- Our Town
Complaints pile up with snow
Salmon Arm dodged a big bullet with the weather, but there is still a lot of cleaning up to do.
And that often turns into a mountain of complaints for city halls.
It is a recurring story played out following winter storms.
And while he is sympathetic, Salmon Arm’s Director of Engineering and Public Works Rob Nieuwenhuizen says staff are working full tilt,following a routine based on priority – major roads, arterial and collector roads first.
“(That’s) typically the roads buses drive down or ones emergency vehicles need to get through to subdivisions,” Nieuwenhuizen says, noting the biggest challenge this year is the timing of the snow events, which have occurred on weekends.
The city has 12 staff members that work in the roads department on three different shifts, a morning one, and evening one during the week with another one to provide coverage on Saturdays.
“From Monday to Saturday, we have staff coverage; that’s not to say we don’t we have a standby crew,” he says, pointing out the Saturday crew can call for more staff. “We never have trouble having people come in because it’s overtime, but we don’t clear residential sub-divisions when we’re paying overtime.”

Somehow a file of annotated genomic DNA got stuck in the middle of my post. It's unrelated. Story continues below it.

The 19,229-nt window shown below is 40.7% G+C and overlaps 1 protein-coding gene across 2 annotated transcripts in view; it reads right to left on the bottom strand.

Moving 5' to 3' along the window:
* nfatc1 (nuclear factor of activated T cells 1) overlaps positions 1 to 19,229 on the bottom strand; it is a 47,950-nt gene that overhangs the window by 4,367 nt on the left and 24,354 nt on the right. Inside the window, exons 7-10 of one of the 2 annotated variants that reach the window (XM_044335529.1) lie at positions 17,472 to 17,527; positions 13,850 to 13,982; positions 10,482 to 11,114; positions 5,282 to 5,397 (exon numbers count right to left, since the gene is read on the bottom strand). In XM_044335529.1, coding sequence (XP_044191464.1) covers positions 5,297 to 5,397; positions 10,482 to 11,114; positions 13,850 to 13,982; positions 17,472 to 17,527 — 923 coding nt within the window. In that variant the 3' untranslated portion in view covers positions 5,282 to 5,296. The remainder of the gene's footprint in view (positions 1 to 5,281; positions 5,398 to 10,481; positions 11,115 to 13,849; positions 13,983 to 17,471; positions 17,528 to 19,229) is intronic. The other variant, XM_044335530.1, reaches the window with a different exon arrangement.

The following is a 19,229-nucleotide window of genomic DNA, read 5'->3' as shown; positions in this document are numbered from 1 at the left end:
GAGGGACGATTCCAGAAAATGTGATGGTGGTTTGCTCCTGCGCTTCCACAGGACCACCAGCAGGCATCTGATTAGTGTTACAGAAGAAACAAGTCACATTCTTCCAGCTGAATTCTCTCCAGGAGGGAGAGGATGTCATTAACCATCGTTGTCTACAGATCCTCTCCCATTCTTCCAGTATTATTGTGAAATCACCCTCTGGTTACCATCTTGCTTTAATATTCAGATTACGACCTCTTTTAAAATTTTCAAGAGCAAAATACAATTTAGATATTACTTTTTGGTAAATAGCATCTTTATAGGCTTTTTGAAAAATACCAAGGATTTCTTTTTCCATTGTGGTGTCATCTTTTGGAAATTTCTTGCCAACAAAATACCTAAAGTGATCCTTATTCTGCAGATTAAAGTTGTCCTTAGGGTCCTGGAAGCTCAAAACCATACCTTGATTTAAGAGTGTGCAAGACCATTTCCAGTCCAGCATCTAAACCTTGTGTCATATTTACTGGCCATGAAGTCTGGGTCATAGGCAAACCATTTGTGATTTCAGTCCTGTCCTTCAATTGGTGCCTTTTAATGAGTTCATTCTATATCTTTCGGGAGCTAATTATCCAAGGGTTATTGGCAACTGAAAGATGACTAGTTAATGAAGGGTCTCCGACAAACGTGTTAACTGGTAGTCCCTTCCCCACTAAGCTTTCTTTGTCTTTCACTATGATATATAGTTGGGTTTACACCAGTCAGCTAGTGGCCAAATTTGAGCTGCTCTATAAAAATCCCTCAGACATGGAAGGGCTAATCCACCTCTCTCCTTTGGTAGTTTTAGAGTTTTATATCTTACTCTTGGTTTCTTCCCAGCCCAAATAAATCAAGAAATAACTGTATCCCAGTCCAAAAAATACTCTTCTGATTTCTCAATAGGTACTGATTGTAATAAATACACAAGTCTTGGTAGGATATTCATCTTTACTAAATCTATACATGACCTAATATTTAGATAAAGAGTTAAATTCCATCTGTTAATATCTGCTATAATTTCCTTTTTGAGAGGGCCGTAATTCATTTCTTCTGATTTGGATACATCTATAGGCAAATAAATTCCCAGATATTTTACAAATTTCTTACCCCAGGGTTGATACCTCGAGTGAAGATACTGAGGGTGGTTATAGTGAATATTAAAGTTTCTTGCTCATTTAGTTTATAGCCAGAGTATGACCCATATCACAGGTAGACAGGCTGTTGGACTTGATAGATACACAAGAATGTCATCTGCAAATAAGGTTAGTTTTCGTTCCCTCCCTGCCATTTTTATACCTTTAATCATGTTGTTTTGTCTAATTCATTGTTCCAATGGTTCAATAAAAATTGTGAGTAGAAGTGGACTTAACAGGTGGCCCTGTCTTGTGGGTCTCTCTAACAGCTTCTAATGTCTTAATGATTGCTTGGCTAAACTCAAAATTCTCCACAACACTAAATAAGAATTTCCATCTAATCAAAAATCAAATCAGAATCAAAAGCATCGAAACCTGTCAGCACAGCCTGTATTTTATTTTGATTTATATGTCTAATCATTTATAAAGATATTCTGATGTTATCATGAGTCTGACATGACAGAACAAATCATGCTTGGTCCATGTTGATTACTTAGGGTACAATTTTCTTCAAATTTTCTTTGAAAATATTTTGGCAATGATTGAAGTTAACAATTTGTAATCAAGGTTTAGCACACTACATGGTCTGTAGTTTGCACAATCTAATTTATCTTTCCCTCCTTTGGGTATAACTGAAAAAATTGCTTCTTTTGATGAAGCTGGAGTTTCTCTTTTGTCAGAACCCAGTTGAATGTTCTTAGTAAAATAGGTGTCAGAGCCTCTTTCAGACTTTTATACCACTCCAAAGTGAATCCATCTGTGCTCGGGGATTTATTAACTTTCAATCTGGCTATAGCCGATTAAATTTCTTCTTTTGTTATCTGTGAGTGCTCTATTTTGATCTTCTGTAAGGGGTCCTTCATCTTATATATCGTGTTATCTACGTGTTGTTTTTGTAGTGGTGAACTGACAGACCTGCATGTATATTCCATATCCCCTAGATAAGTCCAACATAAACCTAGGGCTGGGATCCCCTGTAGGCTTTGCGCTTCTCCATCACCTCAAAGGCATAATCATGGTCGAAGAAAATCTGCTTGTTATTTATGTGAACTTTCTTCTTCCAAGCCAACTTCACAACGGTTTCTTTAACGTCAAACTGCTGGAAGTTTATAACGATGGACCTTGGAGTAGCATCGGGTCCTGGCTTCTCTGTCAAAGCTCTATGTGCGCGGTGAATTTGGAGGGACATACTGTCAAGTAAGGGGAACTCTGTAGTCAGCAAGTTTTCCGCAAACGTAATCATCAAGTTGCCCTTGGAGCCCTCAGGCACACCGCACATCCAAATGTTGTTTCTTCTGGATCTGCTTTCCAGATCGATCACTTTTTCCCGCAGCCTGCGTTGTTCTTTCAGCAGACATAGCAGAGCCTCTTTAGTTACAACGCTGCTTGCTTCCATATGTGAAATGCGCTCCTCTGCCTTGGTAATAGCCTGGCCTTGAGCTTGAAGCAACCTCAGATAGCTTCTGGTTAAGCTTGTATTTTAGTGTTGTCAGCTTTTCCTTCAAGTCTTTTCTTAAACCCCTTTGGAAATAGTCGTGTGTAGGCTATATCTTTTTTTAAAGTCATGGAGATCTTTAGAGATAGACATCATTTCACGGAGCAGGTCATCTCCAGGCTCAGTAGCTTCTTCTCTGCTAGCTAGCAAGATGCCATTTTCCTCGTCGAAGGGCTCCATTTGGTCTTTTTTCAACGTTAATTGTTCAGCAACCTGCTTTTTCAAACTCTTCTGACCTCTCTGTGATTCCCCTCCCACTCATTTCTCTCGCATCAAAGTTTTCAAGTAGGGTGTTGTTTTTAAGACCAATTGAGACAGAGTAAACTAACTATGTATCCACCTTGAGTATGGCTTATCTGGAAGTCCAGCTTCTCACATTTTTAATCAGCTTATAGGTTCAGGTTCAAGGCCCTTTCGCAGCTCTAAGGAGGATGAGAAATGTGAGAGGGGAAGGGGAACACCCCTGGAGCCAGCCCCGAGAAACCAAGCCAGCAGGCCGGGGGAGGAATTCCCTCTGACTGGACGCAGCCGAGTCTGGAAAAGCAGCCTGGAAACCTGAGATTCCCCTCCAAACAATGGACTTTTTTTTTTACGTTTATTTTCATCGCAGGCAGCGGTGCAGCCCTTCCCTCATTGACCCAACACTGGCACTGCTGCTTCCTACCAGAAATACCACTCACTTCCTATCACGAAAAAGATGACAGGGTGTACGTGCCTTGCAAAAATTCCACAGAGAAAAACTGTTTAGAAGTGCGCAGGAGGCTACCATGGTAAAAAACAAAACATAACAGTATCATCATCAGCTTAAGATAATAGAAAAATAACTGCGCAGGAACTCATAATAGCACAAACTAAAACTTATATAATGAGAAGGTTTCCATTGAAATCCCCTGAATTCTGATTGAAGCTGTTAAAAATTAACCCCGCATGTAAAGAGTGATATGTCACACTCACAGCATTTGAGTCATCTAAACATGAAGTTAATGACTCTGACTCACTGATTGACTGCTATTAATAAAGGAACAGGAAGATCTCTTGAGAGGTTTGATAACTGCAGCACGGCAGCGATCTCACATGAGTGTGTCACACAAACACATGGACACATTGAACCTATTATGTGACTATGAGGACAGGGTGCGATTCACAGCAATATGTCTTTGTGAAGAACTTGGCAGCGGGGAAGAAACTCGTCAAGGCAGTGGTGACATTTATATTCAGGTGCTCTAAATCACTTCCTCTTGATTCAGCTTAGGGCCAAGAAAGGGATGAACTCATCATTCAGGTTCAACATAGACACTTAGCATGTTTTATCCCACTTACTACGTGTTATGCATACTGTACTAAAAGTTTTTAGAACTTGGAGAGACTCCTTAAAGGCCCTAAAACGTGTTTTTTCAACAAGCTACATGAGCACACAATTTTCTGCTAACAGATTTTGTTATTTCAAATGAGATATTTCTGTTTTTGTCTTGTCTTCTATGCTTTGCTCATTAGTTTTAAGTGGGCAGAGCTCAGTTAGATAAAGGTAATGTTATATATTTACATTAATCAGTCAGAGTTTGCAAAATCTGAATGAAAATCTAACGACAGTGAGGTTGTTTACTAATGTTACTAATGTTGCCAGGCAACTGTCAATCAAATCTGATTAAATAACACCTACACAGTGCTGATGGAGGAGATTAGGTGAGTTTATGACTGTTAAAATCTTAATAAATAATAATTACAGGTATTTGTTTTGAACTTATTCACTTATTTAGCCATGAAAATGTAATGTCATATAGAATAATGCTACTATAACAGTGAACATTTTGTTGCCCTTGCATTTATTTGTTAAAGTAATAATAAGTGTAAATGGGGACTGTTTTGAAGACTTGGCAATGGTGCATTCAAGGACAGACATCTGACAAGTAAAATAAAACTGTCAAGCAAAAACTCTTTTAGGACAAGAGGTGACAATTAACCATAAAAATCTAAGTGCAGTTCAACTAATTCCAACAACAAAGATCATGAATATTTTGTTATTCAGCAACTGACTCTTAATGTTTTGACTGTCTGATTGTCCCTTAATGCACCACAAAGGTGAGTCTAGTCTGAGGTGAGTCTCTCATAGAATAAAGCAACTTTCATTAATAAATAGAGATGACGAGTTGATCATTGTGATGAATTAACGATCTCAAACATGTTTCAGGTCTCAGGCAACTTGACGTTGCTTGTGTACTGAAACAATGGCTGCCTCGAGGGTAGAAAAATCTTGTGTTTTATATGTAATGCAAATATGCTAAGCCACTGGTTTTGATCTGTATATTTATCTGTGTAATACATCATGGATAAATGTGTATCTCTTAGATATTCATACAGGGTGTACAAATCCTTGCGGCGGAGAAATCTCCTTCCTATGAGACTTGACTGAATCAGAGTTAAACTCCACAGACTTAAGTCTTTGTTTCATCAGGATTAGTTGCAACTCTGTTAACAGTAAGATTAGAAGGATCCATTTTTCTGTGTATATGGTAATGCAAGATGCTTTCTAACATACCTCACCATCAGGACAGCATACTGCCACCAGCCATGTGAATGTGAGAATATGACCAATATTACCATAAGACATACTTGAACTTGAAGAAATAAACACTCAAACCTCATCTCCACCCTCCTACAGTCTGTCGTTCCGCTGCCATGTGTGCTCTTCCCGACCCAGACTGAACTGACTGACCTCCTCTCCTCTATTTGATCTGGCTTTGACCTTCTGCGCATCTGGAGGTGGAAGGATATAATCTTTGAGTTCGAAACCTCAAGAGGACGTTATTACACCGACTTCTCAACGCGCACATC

Crews begin clearing snow at 5 a.m. and, after the main roads are cleared, they clean up the downtown core, sometimes just pushing snow out of the way until it can be trucked out to snow dumps at the old Minos site, near Bill’s Bottles or the Quonset hut at the west end of town.
Trucking the snow from the downtown core is typically done at night and usually by contractors hired by the city.
After the main roads and downtown core have been cleared, crews head to some of the problematic sub-division streets, Nieuwenhuizen says.
the city has 12 to 14 pieces of equipment, 12 roads staff and six parks department staff to clean all the roads within city limits, something that can take up to one week.
Contractors are hire by the city to clear the airport and Shaw Centre and rec centre parking lots.
While the city is well within this year’s snow removal budget of $740,000, having spent approximately $300,000 so far, Niewenhuizen says there has been more snow already than normally falls in February and there’s still next October, November and December to factor in to the equation.
“We’re not doing so bad – for now,” he says.